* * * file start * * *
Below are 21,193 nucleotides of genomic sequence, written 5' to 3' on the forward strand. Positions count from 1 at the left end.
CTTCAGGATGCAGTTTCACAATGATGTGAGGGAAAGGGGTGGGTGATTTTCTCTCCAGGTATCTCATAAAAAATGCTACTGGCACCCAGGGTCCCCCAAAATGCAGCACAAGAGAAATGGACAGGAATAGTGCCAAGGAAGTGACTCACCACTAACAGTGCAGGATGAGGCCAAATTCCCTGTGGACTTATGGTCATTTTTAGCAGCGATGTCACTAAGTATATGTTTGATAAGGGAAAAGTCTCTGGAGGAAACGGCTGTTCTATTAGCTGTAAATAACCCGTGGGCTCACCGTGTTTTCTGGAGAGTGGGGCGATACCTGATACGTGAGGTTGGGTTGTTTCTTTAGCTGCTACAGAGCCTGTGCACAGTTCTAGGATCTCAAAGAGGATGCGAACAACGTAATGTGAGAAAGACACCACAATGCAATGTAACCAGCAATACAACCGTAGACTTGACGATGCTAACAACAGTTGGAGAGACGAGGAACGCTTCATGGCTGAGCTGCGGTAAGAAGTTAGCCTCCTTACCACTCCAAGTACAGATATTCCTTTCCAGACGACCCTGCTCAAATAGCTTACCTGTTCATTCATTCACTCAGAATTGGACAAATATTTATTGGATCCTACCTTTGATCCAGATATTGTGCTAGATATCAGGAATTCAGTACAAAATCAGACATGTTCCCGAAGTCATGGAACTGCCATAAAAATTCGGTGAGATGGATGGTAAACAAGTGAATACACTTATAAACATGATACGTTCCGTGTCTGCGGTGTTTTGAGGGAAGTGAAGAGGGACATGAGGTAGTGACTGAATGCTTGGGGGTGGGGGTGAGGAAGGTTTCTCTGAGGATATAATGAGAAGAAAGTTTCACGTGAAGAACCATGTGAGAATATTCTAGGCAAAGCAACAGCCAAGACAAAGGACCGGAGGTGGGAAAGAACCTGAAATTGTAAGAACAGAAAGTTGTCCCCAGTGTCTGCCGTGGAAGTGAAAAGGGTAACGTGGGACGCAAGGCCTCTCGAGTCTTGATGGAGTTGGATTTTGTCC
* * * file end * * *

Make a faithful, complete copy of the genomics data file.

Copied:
Below are 21,193 nucleotides of genomic sequence, written 5' to 3' on the forward strand. Positions count from 1 at the left end.
CTTCAGGATGCAGTTTCACAATGATGTGAGGGAAAGGGGTGGGTGATTTTCTCTCCAGGTATCTCATAAAAAATGCTACTGGCACCCAGGGTCCCCCAAAATGCAGCACAAGAGAAATGGACAGGAATAGTGCCAAGGAAGTGACTCACCACTAACAGTGCAGGATGAGGCCAAATTCCCTGTGGACTTATGGTCATTTTTAGCAGCGATGTCACTAAGTATATGTTTGATAAGGGAAAAGTCTCTGGAGGAAACGGCTGTTCTATTAGCTGTAAATAACCCGTGGGCTCACCGTGTTTTCTGGAGAGTGGGGCGATACCTGATACGTGAGGTTGGGTTGTTTCTTTAGCTGCTACAGAGCCTGTGCACAGTTCTAGGATCTCAAAGAGGATGCGAACAACGTAATGTGAGAAAGACACCACAATGCAATGTAACCAGCAATACAACCGTAGACTTGACGATGCTAACAACAGTTGGAGAGACGAGGAACGCTTCATGGCTGAGCTGCGGTAAGAAGTTAGCCTCCTTACCACTCCAAGTACAGATATTCCTTTCCAGACGACCCTGCTCAAATAGCTTACCTGTTCATTCATTCACTCAGAATTGGACAAATATTTATTGGATCCTACCTTTGATCCAGATATTGTGCTAGATATCAGGAATTCAGTACAAAATCAGACATGTTCCCGAAGTCATGGAACTGCCATAAAAATTCGGTGAGATGGATGGTAAACAAGTGAATACACTTATAAACATGATACGTTCCGTGTCTGCGGTGTTTTGAGGGAAGTGAAGAGGGACATGAGGTAGTGACTGAATGCTTGGGGGTGGGGGTGAGGAAGGTTTCTCTGAGGATATAATGAGAAGAAAGTTTCACGTGAAGAACCATGTGAGAATATTCTAGGCAAAGCAACAGCCAAGACAAAGGACCGGAGGTGGGAAAGAACCTGAAATTGTAAGAACAGAAAGTTGTCCCCAGTGTCTGCCGTGGAAGTGAAAAGGGTAACGTGGGACGCAAGGCCTCTCGAGTCTTGATGGAGTTGGATTTTGTCC